Imagine a situation where you need to shoot a night scene in an outdoor parking lot with nearly no lighting, and you are shooting guerrilla style. It goes without saying that you won’t be able to use lights since you need to shoot discreetly, and even if you are using extremely fast lenses (F1.4 or below let’s assume), you will likely still need to bump up your ISO/ASA to a very high level in order to get enough exposure on your talent. This means that you really do need to rely on your camera to perform because the other tools that you should have available to you as a DP, either aren’t available or aren’t going to cut it.
In the end you will need to choose a camera that will allow you to basically shoot in the dark, and that in itself will narrow your camera choice down significantly. In this scenario, it isn’t necessarily going to be the most expensive camera that is the right camera for the job… For instance, you might be tempted to shoot this scene on a RED Dragon or another similar high end cinema camera if you have access to one, but in actuality a Dragon wouldn’t perform well in these conditions. REDs aren’t meant to be pushed like that in low light, and certainly can’t compete with cameras like the Sony A7S or Canon C300, which can shoot at unbelievably high ISO’s with lille noise or grain. The point being that it isn’t always about choosing the most expensive or highest end camera, but rather the camera that best suits your challenges on set.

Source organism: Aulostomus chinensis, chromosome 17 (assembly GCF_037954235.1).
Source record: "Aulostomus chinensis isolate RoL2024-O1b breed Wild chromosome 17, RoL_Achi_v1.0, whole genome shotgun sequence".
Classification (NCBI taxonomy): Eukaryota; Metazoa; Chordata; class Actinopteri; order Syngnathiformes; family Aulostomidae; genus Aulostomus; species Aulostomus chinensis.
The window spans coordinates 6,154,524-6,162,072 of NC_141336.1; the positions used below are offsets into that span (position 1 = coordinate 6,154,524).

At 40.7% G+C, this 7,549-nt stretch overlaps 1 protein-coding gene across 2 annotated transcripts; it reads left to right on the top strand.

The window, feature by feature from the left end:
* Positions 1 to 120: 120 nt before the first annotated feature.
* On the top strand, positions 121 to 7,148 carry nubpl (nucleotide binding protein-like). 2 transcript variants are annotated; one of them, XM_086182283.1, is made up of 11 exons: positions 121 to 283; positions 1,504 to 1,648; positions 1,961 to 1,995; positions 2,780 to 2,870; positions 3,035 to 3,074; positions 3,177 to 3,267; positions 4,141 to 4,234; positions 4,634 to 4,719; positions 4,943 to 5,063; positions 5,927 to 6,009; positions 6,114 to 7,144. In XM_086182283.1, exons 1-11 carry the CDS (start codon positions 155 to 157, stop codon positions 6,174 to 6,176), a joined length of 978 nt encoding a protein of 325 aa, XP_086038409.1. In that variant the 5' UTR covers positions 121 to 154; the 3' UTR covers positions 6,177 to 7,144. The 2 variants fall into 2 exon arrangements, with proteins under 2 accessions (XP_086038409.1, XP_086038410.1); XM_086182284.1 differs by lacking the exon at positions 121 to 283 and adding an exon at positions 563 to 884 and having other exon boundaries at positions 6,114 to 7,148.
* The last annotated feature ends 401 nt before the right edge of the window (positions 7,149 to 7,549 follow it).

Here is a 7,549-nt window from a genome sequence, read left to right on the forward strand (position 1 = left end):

In another scenario, the lighting itself might not be a problem (let’s say you’re shooting outside on an overcast day), but you might have a small crew and only a couple of hours with your talent to shoot a few pages, meaning you need to work very quickly while staying light on your feet. Once again, your camera choice is going to matter the most since your lighting is more or less taken care of for you (by the sun/clouds), and you have enough space outside to use any number of lenses and still get the exposure/DOF that you’re after since you aren’t fighting low light or shooting in a tight space. The challenge here isn’t so much getting the images to look great, it’s being able to capture those images efficiently and fluidly while battling the challenges of shooting in this type of set up. In this case you probably wouldn’t want to use a large cinema camera as it would likely require an AC/Focus Puller, would need media cards to be switched out more frequently, and would generally take much longer to manage on set, meaning you wouldn’t be able to shoot as much coverage. If you choose a more nimble camera (like a Blackmagic Cinema Camera, DSLR) or a slightly larger camera that is still easy to manage (AJA CION, FS700), you would be able to get more shots in the can that you might have otherwise not been able to get to if you were too bogged down with a more cumbersome camera.
Sometimes It’s Not You… It’s The Camera